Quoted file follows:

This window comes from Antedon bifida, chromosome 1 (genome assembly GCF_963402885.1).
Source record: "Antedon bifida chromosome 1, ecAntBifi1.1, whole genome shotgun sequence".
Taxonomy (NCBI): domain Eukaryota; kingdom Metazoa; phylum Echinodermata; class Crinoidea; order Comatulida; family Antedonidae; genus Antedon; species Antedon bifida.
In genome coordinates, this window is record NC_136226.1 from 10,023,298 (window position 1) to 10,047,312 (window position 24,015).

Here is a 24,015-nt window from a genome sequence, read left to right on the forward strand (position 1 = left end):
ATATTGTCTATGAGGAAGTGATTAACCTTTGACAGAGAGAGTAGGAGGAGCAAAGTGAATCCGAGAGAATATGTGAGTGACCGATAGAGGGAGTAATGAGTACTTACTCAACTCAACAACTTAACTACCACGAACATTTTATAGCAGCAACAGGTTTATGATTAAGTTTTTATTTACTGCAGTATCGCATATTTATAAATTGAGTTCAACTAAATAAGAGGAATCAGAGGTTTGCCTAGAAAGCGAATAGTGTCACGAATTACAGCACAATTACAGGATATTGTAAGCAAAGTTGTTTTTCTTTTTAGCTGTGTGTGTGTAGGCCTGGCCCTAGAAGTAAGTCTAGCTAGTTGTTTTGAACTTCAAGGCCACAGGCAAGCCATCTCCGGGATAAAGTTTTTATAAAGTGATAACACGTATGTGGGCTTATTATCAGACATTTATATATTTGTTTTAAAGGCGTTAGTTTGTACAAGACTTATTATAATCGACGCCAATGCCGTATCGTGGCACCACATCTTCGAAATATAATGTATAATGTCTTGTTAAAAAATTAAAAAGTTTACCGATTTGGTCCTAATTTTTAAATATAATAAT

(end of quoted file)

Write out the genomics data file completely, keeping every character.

This window comes from Antedon bifida, chromosome 1 (genome assembly GCF_963402885.1).
Source record: "Antedon bifida chromosome 1, ecAntBifi1.1, whole genome shotgun sequence".
Taxonomy (NCBI): domain Eukaryota; kingdom Metazoa; phylum Echinodermata; class Crinoidea; order Comatulida; family Antedonidae; genus Antedon; species Antedon bifida.
In genome coordinates, this window is record NC_136226.1 from 10,023,298 (window position 1) to 10,047,312 (window position 24,015).

Here is a 24,015-nt window from a genome sequence, read left to right on the forward strand (position 1 = left end):
ATATTGTCTATGAGGAAGTGATTAACCTTTGACAGAGAGAGTAGGAGGAGCAAAGTGAATCCGAGAGAATATGTGAGTGACCGATAGAGGGAGTAATGAGTACTTACTCAACTCAACAACTTAACTACCACGAACATTTTATAGCAGCAACAGGTTTATGATTAAGTTTTTATTTACTGCAGTATCGCATATTTATAAATTGAGTTCAACTAAATAAGAGGAATCAGAGGTTTGCCTAGAAAGCGAATAGTGTCACGAATTACAGCACAATTACAGGATATTGTAAGCAAAGTTGTTTTTCTTTTTAGCTGTGTGTGTGTAGGCCTGGCCCTAGAAGTAAGTCTAGCTAGTTGTTTTGAACTTCAAGGCCACAGGCAAGCCATCTCCGGGATAAAGTTTTTATAAAGTGATAACACGTATGTGGGCTTATTATCAGACATTTATATATTTGTTTTAAAGGCGTTAGTTTGTACAAGACTTATTATAATCGACGCCAATGCCGTATCGTGGCACCACATCTTCGAAATATAATGTATAATGTCTTGTTAAAAAATTAAAAAGTTTACCGATTTGGTCCTAATTTTTAAATATAATAAT